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Chuck Taylor Was A Converse Shoe Salesman In Chicago

By Samantha Abernethy in Arts & Entertainment on Sep 13, 2012 10:10PM

This pair of "chucks" made it to the top of the Sears Tower. Mr. Taylor would be proud. gonzo67

SPIN Magazine recently put together an oral history of the world's coolest sneaker: Converse Chuck Taylor All Stars. One fact in particular stood out to us. We never knew Chuck Taylor was a real person, let alone that the man had Chicago roots. SPIN writes:

SAM SMALLIDGE (Converse archivist) Chuck Taylor was a salesman for Marquis Converse and the Converse shoe company, starting out in the 1920s in Chicago. Taylor would spend most of the year on the road, spreading the gospel of basketball, conducting coaching clinics, selling the shoes. Basketball was still new back then. It needed someone like him traveling around, teaching people the right way to play, talking about the health benefits, and developing relationships with college coaches. There was already a shoe very much like the Chuck Taylor All Star being sold when he was hired, but to help with marketing, and to establish that he was a basketball expert, an ankle patch with the name Chuck Taylor was added in 1932.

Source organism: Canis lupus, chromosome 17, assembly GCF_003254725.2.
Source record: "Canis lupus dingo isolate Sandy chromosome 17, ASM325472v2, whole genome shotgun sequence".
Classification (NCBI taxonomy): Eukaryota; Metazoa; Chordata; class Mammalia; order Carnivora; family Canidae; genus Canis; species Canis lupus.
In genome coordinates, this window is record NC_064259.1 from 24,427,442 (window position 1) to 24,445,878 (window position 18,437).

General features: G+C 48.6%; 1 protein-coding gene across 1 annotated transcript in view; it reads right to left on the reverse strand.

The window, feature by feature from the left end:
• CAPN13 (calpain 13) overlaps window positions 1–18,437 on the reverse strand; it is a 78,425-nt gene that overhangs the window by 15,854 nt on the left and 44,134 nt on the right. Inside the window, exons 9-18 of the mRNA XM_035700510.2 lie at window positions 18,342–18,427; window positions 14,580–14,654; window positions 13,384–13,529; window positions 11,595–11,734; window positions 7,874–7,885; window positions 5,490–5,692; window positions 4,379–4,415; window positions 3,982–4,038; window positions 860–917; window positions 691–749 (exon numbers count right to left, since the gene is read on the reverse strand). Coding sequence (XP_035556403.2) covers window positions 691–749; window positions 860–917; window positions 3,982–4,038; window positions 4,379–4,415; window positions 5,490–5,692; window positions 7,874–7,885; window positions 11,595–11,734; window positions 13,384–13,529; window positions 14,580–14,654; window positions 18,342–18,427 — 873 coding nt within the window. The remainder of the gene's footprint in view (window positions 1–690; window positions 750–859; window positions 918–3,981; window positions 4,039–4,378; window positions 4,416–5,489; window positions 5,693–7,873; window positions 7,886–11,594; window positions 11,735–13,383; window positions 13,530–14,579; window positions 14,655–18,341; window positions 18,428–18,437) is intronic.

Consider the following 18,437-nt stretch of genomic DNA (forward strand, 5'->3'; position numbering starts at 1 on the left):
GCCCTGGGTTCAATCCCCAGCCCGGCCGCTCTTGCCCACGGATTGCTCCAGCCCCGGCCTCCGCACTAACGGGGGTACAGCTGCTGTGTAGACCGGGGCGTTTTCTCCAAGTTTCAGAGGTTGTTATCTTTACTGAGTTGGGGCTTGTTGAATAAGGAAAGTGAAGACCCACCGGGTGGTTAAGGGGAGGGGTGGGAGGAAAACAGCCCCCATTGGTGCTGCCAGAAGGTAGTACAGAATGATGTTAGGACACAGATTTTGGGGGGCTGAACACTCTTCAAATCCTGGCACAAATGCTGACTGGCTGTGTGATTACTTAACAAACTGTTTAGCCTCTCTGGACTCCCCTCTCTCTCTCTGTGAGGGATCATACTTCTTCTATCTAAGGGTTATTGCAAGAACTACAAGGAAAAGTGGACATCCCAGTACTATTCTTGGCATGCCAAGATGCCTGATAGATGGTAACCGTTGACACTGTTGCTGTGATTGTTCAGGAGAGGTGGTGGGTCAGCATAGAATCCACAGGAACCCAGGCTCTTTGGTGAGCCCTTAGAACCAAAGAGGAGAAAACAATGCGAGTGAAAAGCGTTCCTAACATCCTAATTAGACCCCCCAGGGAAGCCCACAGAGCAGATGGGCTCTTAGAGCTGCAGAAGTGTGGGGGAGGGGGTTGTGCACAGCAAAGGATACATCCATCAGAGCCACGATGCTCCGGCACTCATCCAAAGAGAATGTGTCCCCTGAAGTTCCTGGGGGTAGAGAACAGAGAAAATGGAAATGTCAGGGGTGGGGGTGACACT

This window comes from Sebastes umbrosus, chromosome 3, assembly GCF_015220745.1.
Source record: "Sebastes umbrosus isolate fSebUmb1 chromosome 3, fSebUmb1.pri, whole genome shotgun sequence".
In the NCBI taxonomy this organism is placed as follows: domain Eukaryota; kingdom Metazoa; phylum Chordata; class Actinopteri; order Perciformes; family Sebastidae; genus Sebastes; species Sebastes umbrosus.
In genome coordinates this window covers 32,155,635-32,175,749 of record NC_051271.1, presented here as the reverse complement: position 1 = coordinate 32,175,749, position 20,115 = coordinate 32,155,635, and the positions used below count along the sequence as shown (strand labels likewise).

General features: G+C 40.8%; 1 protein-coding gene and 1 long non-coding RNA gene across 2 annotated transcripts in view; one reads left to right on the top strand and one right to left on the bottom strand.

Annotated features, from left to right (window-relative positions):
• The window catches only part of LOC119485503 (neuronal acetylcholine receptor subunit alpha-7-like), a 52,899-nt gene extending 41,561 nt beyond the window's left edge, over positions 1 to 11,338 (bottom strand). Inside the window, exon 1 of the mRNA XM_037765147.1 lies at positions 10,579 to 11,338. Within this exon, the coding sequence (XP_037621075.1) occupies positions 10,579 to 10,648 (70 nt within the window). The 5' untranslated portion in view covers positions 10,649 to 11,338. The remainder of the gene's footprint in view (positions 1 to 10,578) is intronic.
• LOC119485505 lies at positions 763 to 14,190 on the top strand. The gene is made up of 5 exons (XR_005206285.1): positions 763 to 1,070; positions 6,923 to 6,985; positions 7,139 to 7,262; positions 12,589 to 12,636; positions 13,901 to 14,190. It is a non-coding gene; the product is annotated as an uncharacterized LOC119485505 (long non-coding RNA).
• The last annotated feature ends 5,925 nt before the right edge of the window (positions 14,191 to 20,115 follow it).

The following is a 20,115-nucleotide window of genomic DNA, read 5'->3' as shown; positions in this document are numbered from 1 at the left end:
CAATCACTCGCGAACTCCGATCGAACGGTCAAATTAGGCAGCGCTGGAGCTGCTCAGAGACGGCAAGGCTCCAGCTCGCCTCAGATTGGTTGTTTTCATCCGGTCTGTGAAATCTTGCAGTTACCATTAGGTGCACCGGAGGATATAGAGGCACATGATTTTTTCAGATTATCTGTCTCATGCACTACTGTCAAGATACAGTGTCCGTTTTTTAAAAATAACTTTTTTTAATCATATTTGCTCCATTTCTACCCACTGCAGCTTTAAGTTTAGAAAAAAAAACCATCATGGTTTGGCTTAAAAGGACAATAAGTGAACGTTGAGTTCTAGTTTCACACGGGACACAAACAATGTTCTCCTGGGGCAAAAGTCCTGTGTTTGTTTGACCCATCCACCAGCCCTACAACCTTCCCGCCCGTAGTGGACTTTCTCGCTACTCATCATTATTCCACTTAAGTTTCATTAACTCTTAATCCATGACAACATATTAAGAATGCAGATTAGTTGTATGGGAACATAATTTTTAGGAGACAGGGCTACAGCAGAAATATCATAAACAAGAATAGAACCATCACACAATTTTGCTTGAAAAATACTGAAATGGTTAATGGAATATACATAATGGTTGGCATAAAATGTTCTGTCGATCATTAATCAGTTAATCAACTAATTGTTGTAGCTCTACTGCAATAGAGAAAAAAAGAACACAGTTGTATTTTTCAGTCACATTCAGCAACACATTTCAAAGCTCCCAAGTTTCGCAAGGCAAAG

Taylor traveled around the country hawking them as great basketball sneakers, but as Ice Cube told SPIN, "that shit gives you flat feet."

LARRY BROWN (Basketball Hall of Fame coach, University of North Carolina point guard, 1960-63) When I played at North Carolina, Chuck Taylor used to come by. He'd give basketball clinics. But he was really a salesman. He'd come and visit different schools and try to get them to commit to wearing his shoes. There were even players, when they were done playing, Converse would sign them as sales reps. My greatest memory of Chuck Taylor — probably '61 or '62 — is that he told Coach [Dean] Smith that he'd make us special weighted shoes in Carolina blue. The idea was that we'd wear the weighted shoes in practice, and then during the games, we'd run faster and jump higher. Well, we tried them for one practice and everyone pulled a hamstring.

Well, I guess Al Bundy isn't the most famous shoe salesman figure in Chicago history. As Dennis Rodman told SPIN, "So thanks, Chuck Taylor, whoever the fuck that is." Read the whole article. it's a page-turner.